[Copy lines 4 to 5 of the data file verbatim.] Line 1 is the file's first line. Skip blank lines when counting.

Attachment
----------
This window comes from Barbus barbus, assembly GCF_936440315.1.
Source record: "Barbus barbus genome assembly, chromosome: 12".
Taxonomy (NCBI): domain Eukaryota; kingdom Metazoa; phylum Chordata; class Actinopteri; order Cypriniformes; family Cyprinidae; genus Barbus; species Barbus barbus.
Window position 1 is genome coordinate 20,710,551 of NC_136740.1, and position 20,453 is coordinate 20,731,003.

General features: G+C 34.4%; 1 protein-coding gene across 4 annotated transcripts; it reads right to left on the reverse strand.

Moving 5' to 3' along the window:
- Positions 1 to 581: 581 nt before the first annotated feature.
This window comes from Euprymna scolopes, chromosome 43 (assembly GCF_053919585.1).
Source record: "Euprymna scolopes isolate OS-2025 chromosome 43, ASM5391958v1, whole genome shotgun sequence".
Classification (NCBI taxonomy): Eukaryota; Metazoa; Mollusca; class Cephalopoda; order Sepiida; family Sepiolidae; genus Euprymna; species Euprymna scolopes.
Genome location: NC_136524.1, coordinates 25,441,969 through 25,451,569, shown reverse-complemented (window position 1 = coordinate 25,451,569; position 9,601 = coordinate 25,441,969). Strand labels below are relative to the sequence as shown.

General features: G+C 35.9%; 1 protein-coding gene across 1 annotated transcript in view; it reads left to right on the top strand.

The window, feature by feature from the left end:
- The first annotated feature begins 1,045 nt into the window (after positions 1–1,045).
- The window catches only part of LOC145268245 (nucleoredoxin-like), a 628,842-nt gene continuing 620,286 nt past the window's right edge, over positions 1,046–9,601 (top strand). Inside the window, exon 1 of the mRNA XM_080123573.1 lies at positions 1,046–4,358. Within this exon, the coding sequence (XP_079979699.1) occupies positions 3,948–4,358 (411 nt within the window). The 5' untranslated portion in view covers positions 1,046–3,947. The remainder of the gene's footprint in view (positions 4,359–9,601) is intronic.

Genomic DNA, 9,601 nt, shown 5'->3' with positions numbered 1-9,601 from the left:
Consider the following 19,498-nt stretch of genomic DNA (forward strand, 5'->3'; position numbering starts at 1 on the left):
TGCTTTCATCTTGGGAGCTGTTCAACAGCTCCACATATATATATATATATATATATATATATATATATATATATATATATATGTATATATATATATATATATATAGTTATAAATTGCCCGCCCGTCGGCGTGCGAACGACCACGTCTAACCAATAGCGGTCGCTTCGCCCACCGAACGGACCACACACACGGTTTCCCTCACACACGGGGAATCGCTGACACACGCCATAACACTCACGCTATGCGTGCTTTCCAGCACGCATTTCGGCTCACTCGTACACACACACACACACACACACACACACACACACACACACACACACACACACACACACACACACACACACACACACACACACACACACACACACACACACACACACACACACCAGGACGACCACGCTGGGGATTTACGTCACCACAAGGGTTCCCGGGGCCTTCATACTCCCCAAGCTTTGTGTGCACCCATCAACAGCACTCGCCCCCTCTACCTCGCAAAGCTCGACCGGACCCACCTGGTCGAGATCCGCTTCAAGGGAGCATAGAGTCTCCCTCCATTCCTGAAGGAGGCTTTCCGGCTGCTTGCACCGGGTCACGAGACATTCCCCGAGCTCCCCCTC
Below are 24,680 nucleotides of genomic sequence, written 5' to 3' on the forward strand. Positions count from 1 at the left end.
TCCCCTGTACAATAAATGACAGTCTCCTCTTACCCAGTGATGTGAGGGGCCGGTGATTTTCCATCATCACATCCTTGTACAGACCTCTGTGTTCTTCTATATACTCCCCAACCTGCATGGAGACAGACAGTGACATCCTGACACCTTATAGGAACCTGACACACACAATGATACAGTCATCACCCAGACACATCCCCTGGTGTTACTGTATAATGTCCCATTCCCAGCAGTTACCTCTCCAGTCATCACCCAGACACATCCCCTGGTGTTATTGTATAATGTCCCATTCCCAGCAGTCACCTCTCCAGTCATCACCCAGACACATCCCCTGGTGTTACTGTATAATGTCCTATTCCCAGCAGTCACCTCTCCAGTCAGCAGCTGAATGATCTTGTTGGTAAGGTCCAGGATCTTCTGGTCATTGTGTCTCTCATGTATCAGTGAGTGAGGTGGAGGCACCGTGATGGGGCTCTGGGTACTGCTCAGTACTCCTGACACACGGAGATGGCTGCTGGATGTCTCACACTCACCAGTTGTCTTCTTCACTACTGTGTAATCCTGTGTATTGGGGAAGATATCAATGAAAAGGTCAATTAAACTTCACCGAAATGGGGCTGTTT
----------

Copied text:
Window position 1 is genome coordinate 20,710,551 of NC_136740.1, and position 20,453 is coordinate 20,731,003.

General features: G+C 34.4%; 1 protein-coding gene across 4 annotated transcripts; it reads right to left on the reverse strand.